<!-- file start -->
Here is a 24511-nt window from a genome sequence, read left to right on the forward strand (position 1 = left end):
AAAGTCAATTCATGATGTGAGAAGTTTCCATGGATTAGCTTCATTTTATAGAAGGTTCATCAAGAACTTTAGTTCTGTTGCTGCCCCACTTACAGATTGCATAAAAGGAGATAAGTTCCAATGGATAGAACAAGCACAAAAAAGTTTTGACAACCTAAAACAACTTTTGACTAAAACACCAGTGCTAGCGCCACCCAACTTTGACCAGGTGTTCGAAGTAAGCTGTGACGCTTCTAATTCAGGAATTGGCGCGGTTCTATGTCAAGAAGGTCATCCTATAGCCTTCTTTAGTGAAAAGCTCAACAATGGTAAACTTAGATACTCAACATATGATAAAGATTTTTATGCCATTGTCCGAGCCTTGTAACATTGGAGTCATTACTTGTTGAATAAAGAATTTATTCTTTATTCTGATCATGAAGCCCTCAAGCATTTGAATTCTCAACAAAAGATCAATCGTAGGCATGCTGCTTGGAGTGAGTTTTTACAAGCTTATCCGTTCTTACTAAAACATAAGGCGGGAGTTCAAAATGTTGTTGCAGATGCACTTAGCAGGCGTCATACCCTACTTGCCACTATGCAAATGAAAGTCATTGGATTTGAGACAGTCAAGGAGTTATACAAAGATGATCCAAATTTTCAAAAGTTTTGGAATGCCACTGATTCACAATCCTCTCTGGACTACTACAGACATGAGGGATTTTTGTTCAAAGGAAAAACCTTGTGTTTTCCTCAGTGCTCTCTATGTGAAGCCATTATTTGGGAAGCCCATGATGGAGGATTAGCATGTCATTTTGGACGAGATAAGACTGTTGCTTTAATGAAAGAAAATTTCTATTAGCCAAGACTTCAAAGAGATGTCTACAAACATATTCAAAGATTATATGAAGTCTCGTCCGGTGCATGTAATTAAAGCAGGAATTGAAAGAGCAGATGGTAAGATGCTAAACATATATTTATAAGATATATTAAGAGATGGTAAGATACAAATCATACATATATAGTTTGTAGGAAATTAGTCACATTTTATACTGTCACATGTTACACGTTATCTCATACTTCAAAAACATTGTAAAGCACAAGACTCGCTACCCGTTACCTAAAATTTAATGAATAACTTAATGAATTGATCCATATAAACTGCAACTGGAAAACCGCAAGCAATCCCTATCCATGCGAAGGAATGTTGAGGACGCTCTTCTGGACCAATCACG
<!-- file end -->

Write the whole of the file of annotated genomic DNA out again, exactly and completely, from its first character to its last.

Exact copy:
Here is a 24511-nt window from a genome sequence, read left to right on the forward strand (position 1 = left end):
AAAGTCAATTCATGATGTGAGAAGTTTCCATGGATTAGCTTCATTTTATAGAAGGTTCATCAAGAACTTTAGTTCTGTTGCTGCCCCACTTACAGATTGCATAAAAGGAGATAAGTTCCAATGGATAGAACAAGCACAAAAAAGTTTTGACAACCTAAAACAACTTTTGACTAAAACACCAGTGCTAGCGCCACCCAACTTTGACCAGGTGTTCGAAGTAAGCTGTGACGCTTCTAATTCAGGAATTGGCGCGGTTCTATGTCAAGAAGGTCATCCTATAGCCTTCTTTAGTGAAAAGCTCAACAATGGTAAACTTAGATACTCAACATATGATAAAGATTTTTATGCCATTGTCCGAGCCTTGTAACATTGGAGTCATTACTTGTTGAATAAAGAATTTATTCTTTATTCTGATCATGAAGCCCTCAAGCATTTGAATTCTCAACAAAAGATCAATCGTAGGCATGCTGCTTGGAGTGAGTTTTTACAAGCTTATCCGTTCTTACTAAAACATAAGGCGGGAGTTCAAAATGTTGTTGCAGATGCACTTAGCAGGCGTCATACCCTACTTGCCACTATGCAAATGAAAGTCATTGGATTTGAGACAGTCAAGGAGTTATACAAAGATGATCCAAATTTTCAAAAGTTTTGGAATGCCACTGATTCACAATCCTCTCTGGACTACTACAGACATGAGGGATTTTTGTTCAAAGGAAAAACCTTGTGTTTTCCTCAGTGCTCTCTATGTGAAGCCATTATTTGGGAAGCCCATGATGGAGGATTAGCATGTCATTTTGGACGAGATAAGACTGTTGCTTTAATGAAAGAAAATTTCTATTAGCCAAGACTTCAAAGAGATGTCTACAAACATATTCAAAGATTATATGAAGTCTCGTCCGGTGCATGTAATTAAAGCAGGAATTGAAAGAGCAGATGGTAAGATGCTAAACATATATTTATAAGATATATTAAGAGATGGTAAGATACAAATCATACATATATAGTTTGTAGGAAATTAGTCACATTTTATACTGTCACATGTTACACGTTATCTCATACTTCAAAAACATTGTAAAGCACAAGACTCGCTACCCGTTACCTAAAATTTAATGAATAACTTAATGAATTGATCCATATAAACTGCAACTGGAAAACCGCAAGCAATCCCTATCCATGCGAAGGAATGTTGAGGACGCTCTTCTGGACCAATCACG